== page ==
In seeking a more than $332 million rate hike request that consumers would see rates increase by more than 13%, Oklahoma Gas and Electric maintains the biggest reason for the request is “the additional capital investment since the last rate case.”
It’s the testimony of Kimber Shoop, director of regulatory affairs at OG&E. He said under questioning the capital investment was directed at the power delivery system and OG&E’s generating facilities.
“Given Oklahoma has increasingly extreme weather conditions, OG&E is focusing on investments in transmission, distribution and grid enhancement/hardening to improve reliability and resiliency during events that are outside the control of the Company,” stated Shoop. He explained OG&E has invested $987 million in the past two years on its power delivery system.
“OG&E is reducing outages and improving restoration times by replacing aging infrastructure, upgrading to better technology and equipment and hardening the distribution system so that it is more resilient in various weather conditions. At the same time, OG&E is investing in new infrastructure to support new and expanding businesses in our service area, to address storm damage, to add new lighting technology, to replace defective and failing equipment, and to upgrade certain assets, facilities, and tools used in providing electric service to the communities
Shoop added that “Not only do our customers demand improvements in reliability, security, and resilience, but a thriving Oklahoma economy depends on those improvements.”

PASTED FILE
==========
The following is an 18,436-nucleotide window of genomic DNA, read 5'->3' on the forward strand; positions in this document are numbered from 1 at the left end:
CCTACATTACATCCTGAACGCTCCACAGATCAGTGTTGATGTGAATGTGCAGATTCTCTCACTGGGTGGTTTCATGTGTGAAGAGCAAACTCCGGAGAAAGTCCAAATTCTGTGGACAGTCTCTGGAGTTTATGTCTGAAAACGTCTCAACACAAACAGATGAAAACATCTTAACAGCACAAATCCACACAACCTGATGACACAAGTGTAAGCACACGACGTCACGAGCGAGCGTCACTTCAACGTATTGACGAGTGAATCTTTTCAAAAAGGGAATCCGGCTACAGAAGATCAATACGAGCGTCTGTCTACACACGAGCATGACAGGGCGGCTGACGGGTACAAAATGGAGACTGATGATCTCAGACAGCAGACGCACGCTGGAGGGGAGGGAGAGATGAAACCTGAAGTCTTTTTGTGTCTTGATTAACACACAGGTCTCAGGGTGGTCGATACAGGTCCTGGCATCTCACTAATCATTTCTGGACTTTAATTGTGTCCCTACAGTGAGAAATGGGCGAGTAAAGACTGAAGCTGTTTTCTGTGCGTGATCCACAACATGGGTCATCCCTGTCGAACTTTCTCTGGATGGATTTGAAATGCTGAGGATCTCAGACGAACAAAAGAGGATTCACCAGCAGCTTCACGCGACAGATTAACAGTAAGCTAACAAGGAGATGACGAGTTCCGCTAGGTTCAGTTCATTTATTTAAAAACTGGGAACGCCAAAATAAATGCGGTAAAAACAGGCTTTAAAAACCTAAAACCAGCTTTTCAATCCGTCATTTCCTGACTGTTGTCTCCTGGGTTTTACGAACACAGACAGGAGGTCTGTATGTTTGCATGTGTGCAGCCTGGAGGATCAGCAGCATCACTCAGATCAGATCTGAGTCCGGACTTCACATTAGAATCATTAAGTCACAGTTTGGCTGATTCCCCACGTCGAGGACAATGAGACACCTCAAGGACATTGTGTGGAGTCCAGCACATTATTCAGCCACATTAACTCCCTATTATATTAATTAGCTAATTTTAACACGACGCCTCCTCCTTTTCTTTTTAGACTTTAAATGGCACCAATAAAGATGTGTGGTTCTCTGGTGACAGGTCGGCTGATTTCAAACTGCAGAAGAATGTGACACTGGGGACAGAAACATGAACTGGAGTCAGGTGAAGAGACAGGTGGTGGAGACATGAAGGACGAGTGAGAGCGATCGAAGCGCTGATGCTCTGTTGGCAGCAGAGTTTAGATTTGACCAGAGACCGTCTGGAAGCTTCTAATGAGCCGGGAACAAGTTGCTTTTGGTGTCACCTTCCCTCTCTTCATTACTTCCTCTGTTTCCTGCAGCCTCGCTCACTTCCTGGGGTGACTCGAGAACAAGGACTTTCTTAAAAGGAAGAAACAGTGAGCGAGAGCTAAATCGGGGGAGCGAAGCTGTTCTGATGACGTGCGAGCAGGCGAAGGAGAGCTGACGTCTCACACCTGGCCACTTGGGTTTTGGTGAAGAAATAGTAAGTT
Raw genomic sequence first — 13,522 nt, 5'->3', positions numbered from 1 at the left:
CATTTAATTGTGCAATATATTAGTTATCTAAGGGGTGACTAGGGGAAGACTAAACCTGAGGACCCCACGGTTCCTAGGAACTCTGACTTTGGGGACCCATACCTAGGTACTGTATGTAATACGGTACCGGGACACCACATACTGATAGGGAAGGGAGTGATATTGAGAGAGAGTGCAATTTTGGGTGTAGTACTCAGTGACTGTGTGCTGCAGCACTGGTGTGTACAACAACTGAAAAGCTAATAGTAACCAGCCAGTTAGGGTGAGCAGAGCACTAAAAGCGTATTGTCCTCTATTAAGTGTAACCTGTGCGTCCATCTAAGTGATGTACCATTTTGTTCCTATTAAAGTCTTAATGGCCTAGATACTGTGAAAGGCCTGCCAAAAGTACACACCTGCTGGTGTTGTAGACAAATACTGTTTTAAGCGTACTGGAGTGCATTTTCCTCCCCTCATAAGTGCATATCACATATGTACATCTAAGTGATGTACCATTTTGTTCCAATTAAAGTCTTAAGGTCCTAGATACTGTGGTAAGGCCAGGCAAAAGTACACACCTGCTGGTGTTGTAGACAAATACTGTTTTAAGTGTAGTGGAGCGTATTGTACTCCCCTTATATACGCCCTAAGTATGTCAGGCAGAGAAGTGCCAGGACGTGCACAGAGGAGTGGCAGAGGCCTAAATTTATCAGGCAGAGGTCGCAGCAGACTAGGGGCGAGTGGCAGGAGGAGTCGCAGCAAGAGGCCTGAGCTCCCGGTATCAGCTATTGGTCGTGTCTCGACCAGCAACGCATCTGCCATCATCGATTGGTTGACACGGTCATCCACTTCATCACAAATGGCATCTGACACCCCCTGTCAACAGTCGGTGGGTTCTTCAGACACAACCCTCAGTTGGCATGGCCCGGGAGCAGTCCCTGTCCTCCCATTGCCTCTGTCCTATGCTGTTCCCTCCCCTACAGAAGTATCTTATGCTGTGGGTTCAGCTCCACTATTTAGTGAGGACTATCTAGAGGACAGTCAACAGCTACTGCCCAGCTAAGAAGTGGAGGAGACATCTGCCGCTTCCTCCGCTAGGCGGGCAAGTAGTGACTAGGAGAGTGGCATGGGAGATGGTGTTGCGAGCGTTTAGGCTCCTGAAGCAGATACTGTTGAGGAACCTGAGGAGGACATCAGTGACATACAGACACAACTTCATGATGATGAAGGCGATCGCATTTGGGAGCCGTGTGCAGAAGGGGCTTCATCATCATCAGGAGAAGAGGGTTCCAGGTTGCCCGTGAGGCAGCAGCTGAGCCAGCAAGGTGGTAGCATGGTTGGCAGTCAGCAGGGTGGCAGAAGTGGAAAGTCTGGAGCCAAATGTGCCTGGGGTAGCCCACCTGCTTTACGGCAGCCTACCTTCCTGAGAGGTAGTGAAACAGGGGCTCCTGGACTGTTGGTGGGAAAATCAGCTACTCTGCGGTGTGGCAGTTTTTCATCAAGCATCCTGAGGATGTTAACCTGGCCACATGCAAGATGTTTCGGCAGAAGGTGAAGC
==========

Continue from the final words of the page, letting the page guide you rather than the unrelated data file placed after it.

If approved by the Oklahoma Corporation Commission, the request would result in an increase of $19.02 a month for the average residential customer. OG&E figures the increase would offset most of the fuel factor reduction of approximately $21 per month for the average residential bill implemented in November 2023.
Still, there is a growing list of OG&E customers opposed to the request and they have made known their opposition in complaints to the Corporation Commission.
“Please compare this company’s profits, salaries and bonuses, etc., look me in the eye and tell me I need to be squeezed more by utility companies,” wrote Celia Elwell of Norman.
Monty Adams had a similar complaint, writing, “We feel helpless a lot of times. Please consider us out here that are having a really hard time.”
Still another OG&E customer wrote, “As a resident on a fixed income, I feel that most in my position on a fixed income are stretched to the limit already and cannot afford any more increases in our monthly bills.”
Thomas Thomson of Oklahoma City complained, “Considering the record profits og&e made in 2022 over 2021, it seems obvious they do NOT need a rate increase. Some of those profits should be rolled into their proposed grid improvements. That is how business works.”
The filings at the Corporation Commission fiill page after page of consumers opposed to the request.
“OGE Chairman Sean Trauschke won’t be hurt by an increase in his electric bill; after all $19 is nothing to a man who got a $1.2 MILLION bonus in 2022. If the upper echelon at OGE would give up their bonuses, they’d have a sizable slush fund to draw from for their projects without involving the hardworking, honest citizens who will never, ever see $1M in their lifetimes,” suggested one customer.
Finally, Stephanie Cook of Shawnee wrote in her letter of opposition, “ I have done everything I can financially afford to make my house more energy efficient, but my summer electricity rates are nearing car payment territory already. This is an unacceptable burden on the people of Oklahoma who rely on
OGE for their power.”